In my opinion, this move by BlackBerry was too late then. By that time, WhatsApp was already popular, along with other messengers such as LINE or KakaoTalk. Apple users have been sitting cozily on iMessage for a few years then. Android and iOS have gained traction and they were even better than before.
BlackBerry OS before BlackBerry 10 was still as slow and seemed like dinosaurs compared to their more modern counterparts. Maybe BlackBerry felt that if they didn’t expand, they would lose completely. This could be their last attempt at saving their business.
Beginning of The End
In 2016, Emtek Group, an Indonesia-based company, acquired the licensing rights to use and develop BBM. Basically, they acquired the APIs and would continue the development of BBM. Meanwhile, BlackBerry still actively maintains BBM Enterprise (or BBMe), which targets enterprise users and a paid service.
|Emtek acquired licensing rights for BBM Personal in 2016.|
The new BBM continuously tried adding new (monetizing) features into the messenger, by adding features like custom PIN, stickers, and integration with local services. In Indonesia, for example, there is an integration with e-wallet service DANA for sending money and payments. There’s also integration with Bukalapak, a popular e-commerce platform (backed by the same Emtek Group), and more.
However, unfortunately, it was already too late to save the dying messenger platform. It already lost traction compared to other messengers like WhatsApp (which has gone free), Telegram, and LINE. Most people I know ditched BBM for at least one of those. Only older people use BBM now, and probably those who have been selling online since the early days of BBM.
On April 18, 2019, Emtek announced that they would discontinue the BBM service on May 31, 2019. The reason in their blog post is quite clear: The technology industry however, is very fluid, and in spite of our substantial efforts, users have moved on to other platforms, while new users proved difficult to sign on.
|BBM will be replaced by BBM Enterprise, still maintained by BlackBerry themselves.|
If it makes you feel any better, users can move on to BBM Enterprise, which is a paid service. But should you decide to do so, you may have to start over, as BBM will delete all data from their servers 7 days after the service has shut down, as mentioned here.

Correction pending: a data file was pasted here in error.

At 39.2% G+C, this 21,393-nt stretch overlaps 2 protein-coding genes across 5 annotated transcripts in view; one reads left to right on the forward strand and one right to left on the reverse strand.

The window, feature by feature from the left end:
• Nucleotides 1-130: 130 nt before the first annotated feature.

Conclusion: A Farewell To BBM
|Goodbye BBM. Though you’re no longer with us, you will always be remembered|
as the pioneer of mobile messaging platform.
To be honest, BBM has been a friend I’ve grown up with. It accompanied me during my high school, and until a point in college. I had so many memories with it.
But when I realized that I fell in love with Android (I still am), I had to ditch BBM. If only BlackBerry wasn’t late to open up their platform and innovate, I don’t think it would end this way.
So, I have these mixed feelings with the BBM’s shutdown. At one point, I’m sad because I’ll be losing an old friend, but on the other hand, I know that I had to move on. BBM was losing traction (especially in the consumer space) and business is business; if it isn’t profitable, there’s no use keeping it around, right?
Well, unless BlackBerry goes crazy and open-sourced the application, which I highly doubt. That might save BBM. Might.
Okay, so I guess that’s all for now, Folks. Sorry if this article is a bit long, because I’m having this nostalgic feeling of BBM. In fact, I’m planning for a follow-up article about BlackBerry hardware. Stay tuned. Oh, and feel free to discuss this article in the comments section below. The facts may not be accurate, as I stopped using BBM 5-6 years ago and have not been paying attention to its development. Finally, as usual, thanks for reading and I look forward to your next visit.
Have a nice day! 😀